Homeless Count Trending Downward, but May Rise With Pandemic

The city’s recently published homeless count report indicated that, as of January, the city was continuing its generally downward 10-year trend.
However, the COVID-19 pandemic that shut down large portions of California’s economy starting in March leaves a large asterisk on this year’s report and may have undone the progress made since last year.
From this year’s survey, which was conducted overnight on Jan. 22, there were 169 homeless people counted in Glendale, which is 74 fewer than the 243 noted in the 2019 survey. This represents more than a 30% decrease. However, Laura Duncan, the executive director for Glendale’s continuum of care agency, Ascencia, said since the pandemic-related shutdowns in March, said the situation has become worse for the community’s most vulnerable.
“Between our street outreach team and the Glendale Police Department, together we’ve already contacted about 70 more homeless folks in the community between March and May,” Duncan said this week. “We haven’t even counted June yet. People are really starting to lose their jobs and housing.”
Of the 169 counted in January, 56% of the subjects, or 94, were sheltered — meaning they were either staying in an emergency shelter or transitional housing at that moment — with the remaining 75 people residing unsheltered in parks, underneath bridges, vehicles or abandoned buildings. Around 38% of surveyed individuals (65) had children, which represents a 19% decrease from last year.
In terms of age range, 42 of the people were younger than 18, seven were 19-24 and 120 were older than 25; 21 people in that latter group were older than 65.
Of the 127 adults surveyed in Glendale this year, 38 of them were experiencing chronic homelessness, which was a decrease by half from the prior year.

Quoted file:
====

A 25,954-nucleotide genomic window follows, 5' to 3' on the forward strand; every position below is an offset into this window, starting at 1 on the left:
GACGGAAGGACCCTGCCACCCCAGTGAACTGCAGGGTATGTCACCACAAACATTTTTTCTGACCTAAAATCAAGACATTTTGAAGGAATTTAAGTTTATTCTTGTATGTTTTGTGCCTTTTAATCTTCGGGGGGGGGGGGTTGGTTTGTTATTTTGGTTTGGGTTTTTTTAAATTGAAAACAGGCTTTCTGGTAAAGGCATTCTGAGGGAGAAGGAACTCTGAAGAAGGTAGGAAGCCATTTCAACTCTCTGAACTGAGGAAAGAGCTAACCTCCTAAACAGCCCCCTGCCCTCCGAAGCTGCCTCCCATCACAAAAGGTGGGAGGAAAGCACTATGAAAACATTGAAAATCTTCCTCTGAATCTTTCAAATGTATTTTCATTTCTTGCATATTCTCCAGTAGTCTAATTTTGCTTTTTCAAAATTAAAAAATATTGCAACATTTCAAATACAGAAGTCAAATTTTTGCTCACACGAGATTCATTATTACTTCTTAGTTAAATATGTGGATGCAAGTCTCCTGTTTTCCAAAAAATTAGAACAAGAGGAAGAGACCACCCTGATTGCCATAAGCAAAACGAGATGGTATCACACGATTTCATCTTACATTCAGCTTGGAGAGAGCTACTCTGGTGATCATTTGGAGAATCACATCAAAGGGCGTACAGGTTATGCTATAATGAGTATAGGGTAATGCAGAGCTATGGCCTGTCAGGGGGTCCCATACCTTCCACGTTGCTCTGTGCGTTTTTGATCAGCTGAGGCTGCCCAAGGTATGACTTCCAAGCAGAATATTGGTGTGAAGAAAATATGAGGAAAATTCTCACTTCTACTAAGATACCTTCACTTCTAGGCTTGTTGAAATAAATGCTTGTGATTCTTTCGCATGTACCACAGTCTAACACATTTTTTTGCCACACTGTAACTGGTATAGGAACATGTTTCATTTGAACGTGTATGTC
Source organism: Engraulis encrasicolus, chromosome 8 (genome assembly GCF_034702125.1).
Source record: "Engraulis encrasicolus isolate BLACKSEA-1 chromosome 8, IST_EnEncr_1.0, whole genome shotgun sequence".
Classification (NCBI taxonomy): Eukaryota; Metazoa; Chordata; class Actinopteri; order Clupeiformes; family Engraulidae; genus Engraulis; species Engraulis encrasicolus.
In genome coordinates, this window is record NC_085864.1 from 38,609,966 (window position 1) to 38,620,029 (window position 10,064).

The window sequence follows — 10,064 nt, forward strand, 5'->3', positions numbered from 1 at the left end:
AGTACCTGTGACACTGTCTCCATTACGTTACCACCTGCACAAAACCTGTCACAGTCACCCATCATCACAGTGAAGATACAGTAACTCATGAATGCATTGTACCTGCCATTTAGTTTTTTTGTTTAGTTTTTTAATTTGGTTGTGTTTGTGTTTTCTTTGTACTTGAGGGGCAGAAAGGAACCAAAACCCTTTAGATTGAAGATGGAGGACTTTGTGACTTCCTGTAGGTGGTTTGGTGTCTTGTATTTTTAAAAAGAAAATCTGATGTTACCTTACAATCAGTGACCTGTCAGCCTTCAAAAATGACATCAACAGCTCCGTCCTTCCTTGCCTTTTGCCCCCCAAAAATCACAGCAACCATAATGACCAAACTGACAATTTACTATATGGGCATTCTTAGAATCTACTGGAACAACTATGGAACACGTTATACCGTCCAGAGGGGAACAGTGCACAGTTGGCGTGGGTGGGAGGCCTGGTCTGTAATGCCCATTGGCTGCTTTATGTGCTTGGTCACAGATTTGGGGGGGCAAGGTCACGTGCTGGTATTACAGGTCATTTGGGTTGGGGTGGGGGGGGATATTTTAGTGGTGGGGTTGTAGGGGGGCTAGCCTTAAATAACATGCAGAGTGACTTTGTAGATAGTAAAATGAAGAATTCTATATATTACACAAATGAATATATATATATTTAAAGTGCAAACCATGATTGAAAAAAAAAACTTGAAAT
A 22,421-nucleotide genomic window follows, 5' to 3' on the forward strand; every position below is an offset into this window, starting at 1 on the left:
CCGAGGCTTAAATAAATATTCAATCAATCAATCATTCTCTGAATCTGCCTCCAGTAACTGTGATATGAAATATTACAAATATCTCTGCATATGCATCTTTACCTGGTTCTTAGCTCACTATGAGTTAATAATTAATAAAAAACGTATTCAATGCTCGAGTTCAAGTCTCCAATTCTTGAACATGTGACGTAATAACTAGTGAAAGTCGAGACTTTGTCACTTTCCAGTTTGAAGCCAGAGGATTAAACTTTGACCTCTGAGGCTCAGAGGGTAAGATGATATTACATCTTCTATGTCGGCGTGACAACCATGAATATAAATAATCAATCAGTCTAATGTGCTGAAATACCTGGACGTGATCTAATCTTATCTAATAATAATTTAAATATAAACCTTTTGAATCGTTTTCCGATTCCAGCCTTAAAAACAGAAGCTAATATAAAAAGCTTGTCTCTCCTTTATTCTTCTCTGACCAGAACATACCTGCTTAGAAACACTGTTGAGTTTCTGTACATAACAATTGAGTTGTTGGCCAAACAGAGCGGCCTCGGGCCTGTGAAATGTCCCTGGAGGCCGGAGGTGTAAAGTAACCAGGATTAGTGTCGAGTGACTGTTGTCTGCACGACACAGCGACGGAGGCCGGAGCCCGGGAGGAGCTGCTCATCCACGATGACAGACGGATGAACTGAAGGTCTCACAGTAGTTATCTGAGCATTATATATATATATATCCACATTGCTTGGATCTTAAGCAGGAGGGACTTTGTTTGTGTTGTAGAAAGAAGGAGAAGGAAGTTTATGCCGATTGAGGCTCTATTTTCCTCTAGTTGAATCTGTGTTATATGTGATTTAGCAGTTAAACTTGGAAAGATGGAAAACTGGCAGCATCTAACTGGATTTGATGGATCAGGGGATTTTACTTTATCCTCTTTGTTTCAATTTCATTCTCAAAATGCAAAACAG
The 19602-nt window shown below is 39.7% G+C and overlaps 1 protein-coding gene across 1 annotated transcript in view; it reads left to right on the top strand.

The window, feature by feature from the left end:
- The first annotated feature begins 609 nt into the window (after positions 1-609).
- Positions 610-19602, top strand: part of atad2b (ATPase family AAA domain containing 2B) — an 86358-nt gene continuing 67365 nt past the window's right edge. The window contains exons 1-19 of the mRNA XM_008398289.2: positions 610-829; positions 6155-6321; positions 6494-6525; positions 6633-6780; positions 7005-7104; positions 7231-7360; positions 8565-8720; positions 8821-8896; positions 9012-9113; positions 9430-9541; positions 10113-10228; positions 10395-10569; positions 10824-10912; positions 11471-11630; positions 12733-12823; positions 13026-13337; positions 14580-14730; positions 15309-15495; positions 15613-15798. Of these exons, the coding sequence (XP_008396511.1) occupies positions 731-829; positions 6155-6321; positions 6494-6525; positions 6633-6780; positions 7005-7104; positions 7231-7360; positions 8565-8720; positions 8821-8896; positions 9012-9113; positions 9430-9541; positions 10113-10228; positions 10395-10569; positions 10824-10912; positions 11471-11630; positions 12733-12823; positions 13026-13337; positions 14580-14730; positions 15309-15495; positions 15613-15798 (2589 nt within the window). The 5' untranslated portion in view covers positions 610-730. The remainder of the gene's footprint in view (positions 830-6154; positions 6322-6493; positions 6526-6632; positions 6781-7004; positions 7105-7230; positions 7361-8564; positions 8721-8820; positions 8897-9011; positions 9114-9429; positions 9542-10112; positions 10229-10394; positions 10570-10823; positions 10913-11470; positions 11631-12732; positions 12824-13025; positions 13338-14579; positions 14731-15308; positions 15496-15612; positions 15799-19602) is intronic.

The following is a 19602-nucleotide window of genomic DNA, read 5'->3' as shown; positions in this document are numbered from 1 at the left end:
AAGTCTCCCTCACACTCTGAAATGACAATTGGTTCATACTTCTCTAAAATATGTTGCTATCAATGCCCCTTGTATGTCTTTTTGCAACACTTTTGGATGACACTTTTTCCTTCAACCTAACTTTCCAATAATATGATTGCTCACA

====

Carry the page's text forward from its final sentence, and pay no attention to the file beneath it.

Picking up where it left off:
The total number this year is a significant drop from 2010’s survey, which noted a 10-year-high of 428 homeless people in Glendale. Though the overall count has fluctuated every year since then, the average has trended downward since. The 169 this year is the second-lowest since 2010, with 168 homeless people counted in 2017.
In its report, the city acknowledged the gains it had made year-over-year, but also noted that the COVID-19 pandemic likely represents an unwanted accelerant to Los Angeles County’s ongoing homeless crisis.
“Despite this decrease, it is unclear whether we may see an increase in the number of homeless due to the current COVID-19 pandemic,” the report read. “Loss of employment has always been one of the primary factors contributing to homelessness in the city of Glendale; therefore, homelessness may escalate if the unemployment levels remain higher than the long-term average. Per the Bureau of Labor Statistics, the California unemployment rate is at 15.50% as of April 30, 2020, compared to 5.50% last month and 4.20% last year. This is significantly higher than the long-term average of 7.20%.”
Duncan, whose agency offers a wide range of comprehensive homeless outreach services, noted that Glendale has been proactive as a city in preparing to address its homeless population. The agencies have been able to collaborate to offer permanent supportive housing, which Duncan credited with steady decreases in the homeless population since 2010.
“That’s one of the significant reasons for the drop-off. It’s a really, really effective program,” she said, noting that L.A. County’s total count jumped by more than 13% year-over-year. “The most vulnerable person is going to need not only a housing voucher, but to get that voucher with ongoing supportive services, basically the case management and social work needed to get them stably housed.”
The full report can be reviewed on the city’s website, glendaleca.gov, within the Community Services and Parks tab, under Homeless Services.
Since the pandemic has hit, the city has implemented a moratorium on evictions designed to protect residential tenants who have lost jobs because of the pandemic and cannot afford to pay rent. Additionally, it recently unveiled a rent relief program that asks affected residents to apply for assistance.
Still, it’s clear that the pandemic has put more people out of their homes, in spite of myriad tenant protections throughout the county, according to Duncan. She did note that the majority of homeless people her agency works with here are not originally from Glendale.
Nevertheless, the city does include residents and families considered especially vulnerable to housing disparities. Per the city’s report, nearly 15% of Glendale households have income levels below the federal poverty line.
“It only takes one circumstance to put them over the tipping point,” Duncan said grimly. “Now with the pandemic, they’re showing up.”

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